The way we defined the truth-functional operators, $A \rightarrow B$ is indeed logically equvalent to $\neg A \lor B$. That is a plain mathematical fact. But the title of your question is much more interesting, and reflecting of where your true question is: Why is 'A only if B' translated as $A \rightarrow B$? Isn't that inconsistent with the possibility of A being false and B being true?
I think the confusion arises from our linguistic use of the phrase 'A only if B':
Sometimes when we use the phrase 'A only if B' we don't merely say that 'as long as B is not the case, A won't be the case either', but we also mean that 'once B does become the case, A will be the case as well'.
An example would be: 'you can take Calculus II only if you have taken Calculus I'. We typically use this to say that as long as you haven't taken Calculus I, you can't take Calculus II ... but once you have taken Calculus I, you can take Calculus II'.
So, in these examples, while we say 'A only if B', what we really mean is 'A if and only if B'. And if that is what we mean, then you are absolutely right: we can't have B true and A false at the same time. It wouldn't be the 'exact opposite' as you say, but it would be inconsistent with it, yes. So I can totally understand your confusion: you were probably thinking about the sentence exactly this way.
OK, so why then do we translate 'A only if B' not as a biconditional? Because many times we do not mean the biconditional. For example: 'someone is a bachelor only if they are male'. Now I say that if this person is not male, then they are not a bachelor, but obviously I do not mean to say that once someone is a male, they are automatically a bachelor. So in cases like that, you should only use a one-way conditional.
OK, so 'A only if B' is ambiguous? In English, yes, the use of it is! Sometimes we mean just the one-way conditinal, but other times we mean to express a biconditional, but since we are lazy we only express the one-way conditional, leaving the other direction to be filled in by the audience relying on common sense, background knowledge, and language conventions. Indeed, English is inherently more ambiguous than logic (actually: English is ambiguous and logic is not!).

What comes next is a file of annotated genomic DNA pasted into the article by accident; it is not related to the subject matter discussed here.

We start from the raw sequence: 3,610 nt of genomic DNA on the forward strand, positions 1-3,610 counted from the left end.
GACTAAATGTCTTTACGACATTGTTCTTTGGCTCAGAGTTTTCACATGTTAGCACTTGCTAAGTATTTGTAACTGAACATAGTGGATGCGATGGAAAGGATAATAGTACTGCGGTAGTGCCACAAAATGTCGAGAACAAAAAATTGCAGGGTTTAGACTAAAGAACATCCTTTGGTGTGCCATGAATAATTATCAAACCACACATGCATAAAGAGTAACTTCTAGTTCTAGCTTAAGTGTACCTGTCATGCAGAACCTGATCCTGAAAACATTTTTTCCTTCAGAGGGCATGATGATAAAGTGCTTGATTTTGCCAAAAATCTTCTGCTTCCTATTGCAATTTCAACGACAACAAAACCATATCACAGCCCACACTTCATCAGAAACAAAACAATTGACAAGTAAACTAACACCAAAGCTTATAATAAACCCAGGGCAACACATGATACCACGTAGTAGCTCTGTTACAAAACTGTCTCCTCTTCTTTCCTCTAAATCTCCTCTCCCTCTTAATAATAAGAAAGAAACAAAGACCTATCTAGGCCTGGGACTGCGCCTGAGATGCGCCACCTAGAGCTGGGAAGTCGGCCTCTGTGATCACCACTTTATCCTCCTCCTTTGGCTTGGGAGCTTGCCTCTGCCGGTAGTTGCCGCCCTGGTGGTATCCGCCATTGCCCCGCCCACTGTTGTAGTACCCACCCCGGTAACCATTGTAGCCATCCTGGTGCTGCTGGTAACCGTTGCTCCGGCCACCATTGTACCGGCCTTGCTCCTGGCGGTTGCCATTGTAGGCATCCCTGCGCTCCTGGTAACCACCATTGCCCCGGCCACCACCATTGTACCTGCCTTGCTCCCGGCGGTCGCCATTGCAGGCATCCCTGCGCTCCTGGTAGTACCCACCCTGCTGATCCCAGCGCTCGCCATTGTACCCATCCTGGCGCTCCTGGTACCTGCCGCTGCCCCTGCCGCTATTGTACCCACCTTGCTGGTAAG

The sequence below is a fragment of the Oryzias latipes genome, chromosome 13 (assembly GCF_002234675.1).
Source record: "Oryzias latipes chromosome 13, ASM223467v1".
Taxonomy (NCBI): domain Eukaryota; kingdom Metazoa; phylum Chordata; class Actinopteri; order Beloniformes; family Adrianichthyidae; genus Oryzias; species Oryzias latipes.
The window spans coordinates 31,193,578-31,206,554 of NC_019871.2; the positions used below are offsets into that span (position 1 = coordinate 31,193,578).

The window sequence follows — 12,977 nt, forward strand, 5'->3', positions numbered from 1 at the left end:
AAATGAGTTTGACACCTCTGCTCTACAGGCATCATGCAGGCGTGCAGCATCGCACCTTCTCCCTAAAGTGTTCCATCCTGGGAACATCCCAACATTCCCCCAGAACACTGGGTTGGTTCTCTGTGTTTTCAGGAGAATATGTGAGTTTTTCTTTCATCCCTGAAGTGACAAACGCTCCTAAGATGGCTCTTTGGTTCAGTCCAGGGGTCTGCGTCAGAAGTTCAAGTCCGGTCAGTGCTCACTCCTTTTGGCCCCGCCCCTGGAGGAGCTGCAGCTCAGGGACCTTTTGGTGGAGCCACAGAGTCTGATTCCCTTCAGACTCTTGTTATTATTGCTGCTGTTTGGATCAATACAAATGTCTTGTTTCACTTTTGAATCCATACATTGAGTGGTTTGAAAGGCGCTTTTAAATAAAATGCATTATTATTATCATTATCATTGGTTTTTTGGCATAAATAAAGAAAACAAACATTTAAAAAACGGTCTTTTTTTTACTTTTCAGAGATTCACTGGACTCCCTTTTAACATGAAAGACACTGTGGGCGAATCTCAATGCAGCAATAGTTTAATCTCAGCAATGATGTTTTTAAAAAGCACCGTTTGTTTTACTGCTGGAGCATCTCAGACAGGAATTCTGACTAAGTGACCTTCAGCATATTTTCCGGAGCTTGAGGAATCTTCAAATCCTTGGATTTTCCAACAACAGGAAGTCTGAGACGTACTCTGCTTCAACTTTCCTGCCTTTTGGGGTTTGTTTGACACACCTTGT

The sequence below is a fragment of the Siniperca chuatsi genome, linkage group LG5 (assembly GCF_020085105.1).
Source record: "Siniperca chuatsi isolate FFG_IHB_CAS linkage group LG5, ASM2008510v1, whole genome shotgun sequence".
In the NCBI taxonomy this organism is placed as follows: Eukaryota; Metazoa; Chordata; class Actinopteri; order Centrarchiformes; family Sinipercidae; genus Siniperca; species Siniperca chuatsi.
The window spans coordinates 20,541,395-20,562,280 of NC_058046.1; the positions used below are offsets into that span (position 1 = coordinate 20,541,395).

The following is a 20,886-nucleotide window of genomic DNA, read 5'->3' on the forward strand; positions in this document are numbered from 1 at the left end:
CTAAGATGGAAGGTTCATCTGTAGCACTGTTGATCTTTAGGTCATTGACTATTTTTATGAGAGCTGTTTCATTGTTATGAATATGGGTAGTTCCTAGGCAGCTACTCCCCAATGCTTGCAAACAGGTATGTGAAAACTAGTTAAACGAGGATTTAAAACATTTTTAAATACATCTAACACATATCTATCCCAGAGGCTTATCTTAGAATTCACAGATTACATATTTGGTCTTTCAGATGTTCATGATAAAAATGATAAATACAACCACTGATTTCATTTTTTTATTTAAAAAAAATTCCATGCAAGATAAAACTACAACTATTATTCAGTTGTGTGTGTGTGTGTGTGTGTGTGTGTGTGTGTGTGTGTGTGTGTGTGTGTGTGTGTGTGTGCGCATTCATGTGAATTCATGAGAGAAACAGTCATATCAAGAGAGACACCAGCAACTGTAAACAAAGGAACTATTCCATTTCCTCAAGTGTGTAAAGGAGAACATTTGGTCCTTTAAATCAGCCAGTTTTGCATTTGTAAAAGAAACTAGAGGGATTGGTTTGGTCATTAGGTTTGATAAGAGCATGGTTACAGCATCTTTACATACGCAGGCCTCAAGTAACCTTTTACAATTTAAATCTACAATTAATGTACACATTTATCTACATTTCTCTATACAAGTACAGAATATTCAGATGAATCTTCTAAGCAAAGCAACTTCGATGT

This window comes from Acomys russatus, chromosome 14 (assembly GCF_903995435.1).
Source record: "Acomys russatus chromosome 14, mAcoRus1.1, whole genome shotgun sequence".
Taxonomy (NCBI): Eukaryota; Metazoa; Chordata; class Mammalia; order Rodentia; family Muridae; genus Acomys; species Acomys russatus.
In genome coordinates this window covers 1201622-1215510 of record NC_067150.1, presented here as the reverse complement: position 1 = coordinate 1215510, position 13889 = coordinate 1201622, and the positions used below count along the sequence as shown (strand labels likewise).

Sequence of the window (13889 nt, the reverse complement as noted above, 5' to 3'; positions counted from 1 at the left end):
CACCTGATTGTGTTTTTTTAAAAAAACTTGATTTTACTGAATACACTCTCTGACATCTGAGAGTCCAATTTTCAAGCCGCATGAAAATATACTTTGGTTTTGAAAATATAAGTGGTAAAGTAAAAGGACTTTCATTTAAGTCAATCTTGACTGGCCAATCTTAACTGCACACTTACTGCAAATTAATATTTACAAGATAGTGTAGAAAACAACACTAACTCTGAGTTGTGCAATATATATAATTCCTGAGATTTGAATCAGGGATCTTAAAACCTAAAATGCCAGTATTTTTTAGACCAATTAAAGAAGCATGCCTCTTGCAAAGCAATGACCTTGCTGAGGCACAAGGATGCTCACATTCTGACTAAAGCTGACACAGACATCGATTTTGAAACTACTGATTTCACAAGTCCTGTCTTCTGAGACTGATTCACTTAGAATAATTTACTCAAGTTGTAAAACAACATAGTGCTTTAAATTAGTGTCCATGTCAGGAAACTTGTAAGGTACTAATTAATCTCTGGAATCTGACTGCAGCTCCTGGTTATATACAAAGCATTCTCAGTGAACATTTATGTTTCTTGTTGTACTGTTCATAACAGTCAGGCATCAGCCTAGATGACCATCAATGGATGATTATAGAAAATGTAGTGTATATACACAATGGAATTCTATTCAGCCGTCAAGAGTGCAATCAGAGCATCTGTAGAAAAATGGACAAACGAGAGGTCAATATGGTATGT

This is why symbolization can be tricky: sometimes you have to read between the lines in The English sentence or passage to get the intended meaning. So, when presented with an 'A only if B', I would urge you to do exactly that: figure out what exactly is being intended here, and symbolize that.
Now, if you can't figure out whether a conditional or a biconditional was meant, then it is a really good idea to stick with the one-way conditional, because you can always be certain of that ... The other way may be intended, but if you don't know this for certain, then you should not assume that. That is, go with the weaker interpretation. That way, if you can get to your desired result (when trying to make an inference, for example), then you know the inference definitely holds, whether a conditional or biconditional was meant.
This is also the reason why 'A only if B' typically gets translated to just $A \rightarrow B$. And this is also why the book will insist that 'A only if B' becomes just $A \rightarrow B$. Without knowing what A and B are, that makes the most sense. Indeed, without knowing A and B, you should not have read more into the statement ... but you did, and that's why you got confused.
Finally, I would like to point out that this case is very similar to the confusion that sometimes surrounds the use of the word 'or', which can be used inclusively or exclusively. There too: if you know that the stronger exclusive or was meant, then go ahead an symbolize it as such (Indeed, to solvecertain logic problems, you have to). But if you don't know this, then you should take the 'safe' option and use the $\lor$ which is of course the weaker inclusive or.